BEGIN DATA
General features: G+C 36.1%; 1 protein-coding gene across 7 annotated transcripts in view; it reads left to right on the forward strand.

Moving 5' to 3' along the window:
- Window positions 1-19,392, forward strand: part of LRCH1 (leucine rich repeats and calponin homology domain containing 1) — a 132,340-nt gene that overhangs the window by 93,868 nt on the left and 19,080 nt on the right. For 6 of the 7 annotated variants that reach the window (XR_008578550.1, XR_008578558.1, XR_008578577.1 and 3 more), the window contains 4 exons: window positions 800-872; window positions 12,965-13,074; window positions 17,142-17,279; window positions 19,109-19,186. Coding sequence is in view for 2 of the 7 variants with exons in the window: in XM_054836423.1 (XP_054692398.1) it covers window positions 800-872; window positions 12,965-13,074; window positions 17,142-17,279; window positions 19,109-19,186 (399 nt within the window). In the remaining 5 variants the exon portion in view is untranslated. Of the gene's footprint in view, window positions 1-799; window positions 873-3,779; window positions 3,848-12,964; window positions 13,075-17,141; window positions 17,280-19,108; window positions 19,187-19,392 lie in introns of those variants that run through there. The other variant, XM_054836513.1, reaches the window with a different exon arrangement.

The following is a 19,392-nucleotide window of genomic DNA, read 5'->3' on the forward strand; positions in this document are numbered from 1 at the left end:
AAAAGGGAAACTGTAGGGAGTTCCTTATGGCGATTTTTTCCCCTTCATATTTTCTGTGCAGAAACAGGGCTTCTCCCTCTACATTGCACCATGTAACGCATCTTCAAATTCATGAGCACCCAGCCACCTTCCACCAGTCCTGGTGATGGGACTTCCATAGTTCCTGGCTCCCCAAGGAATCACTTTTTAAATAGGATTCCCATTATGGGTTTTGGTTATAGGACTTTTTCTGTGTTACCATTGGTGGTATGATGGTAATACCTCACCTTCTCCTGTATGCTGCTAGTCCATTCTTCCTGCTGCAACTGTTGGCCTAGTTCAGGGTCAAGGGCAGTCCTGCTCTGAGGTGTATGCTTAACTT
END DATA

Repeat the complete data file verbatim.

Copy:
General features: G+C 36.1%; 1 protein-coding gene across 7 annotated transcripts in view; it reads left to right on the forward strand.

Moving 5' to 3' along the window:
- Window positions 1-19,392, forward strand: part of LRCH1 (leucine rich repeats and calponin homology domain containing 1) — a 132,340-nt gene that overhangs the window by 93,868 nt on the left and 19,080 nt on the right. For 6 of the 7 annotated variants that reach the window (XR_008578550.1, XR_008578558.1, XR_008578577.1 and 3 more), the window contains 4 exons: window positions 800-872; window positions 12,965-13,074; window positions 17,142-17,279; window positions 19,109-19,186. Coding sequence is in view for 2 of the 7 variants with exons in the window: in XM_054836423.1 (XP_054692398.1) it covers window positions 800-872; window positions 12,965-13,074; window positions 17,142-17,279; window positions 19,109-19,186 (399 nt within the window). In the remaining 5 variants the exon portion in view is untranslated. Of the gene's footprint in view, window positions 1-799; window positions 873-3,779; window positions 3,848-12,964; window positions 13,075-17,141; window positions 17,280-19,108; window positions 19,187-19,392 lie in introns of those variants that run through there. The other variant, XM_054836513.1, reaches the window with a different exon arrangement.

The following is a 19,392-nucleotide window of genomic DNA, read 5'->3' on the forward strand; positions in this document are numbered from 1 at the left end:
AAAAGGGAAACTGTAGGGAGTTCCTTATGGCGATTTTTTCCCCTTCATATTTTCTGTGCAGAAACAGGGCTTCTCCCTCTACATTGCACCATGTAACGCATCTTCAAATTCATGAGCACCCAGCCACCTTCCACCAGTCCTGGTGATGGGACTTCCATAGTTCCTGGCTCCCCAAGGAATCACTTTTTAAATAGGATTCCCATTATGGGTTTTGGTTATAGGACTTTTTCTGTGTTACCATTGGTGGTATGATGGTAATACCTCACCTTCTCCTGTATGCTGCTAGTCCATTCTTCCTGCTGCAACTGTTGGCCTAGTTCAGGGTCAAGGGCAGTCCTGCTCTGAGGTGTATGCTTAACTT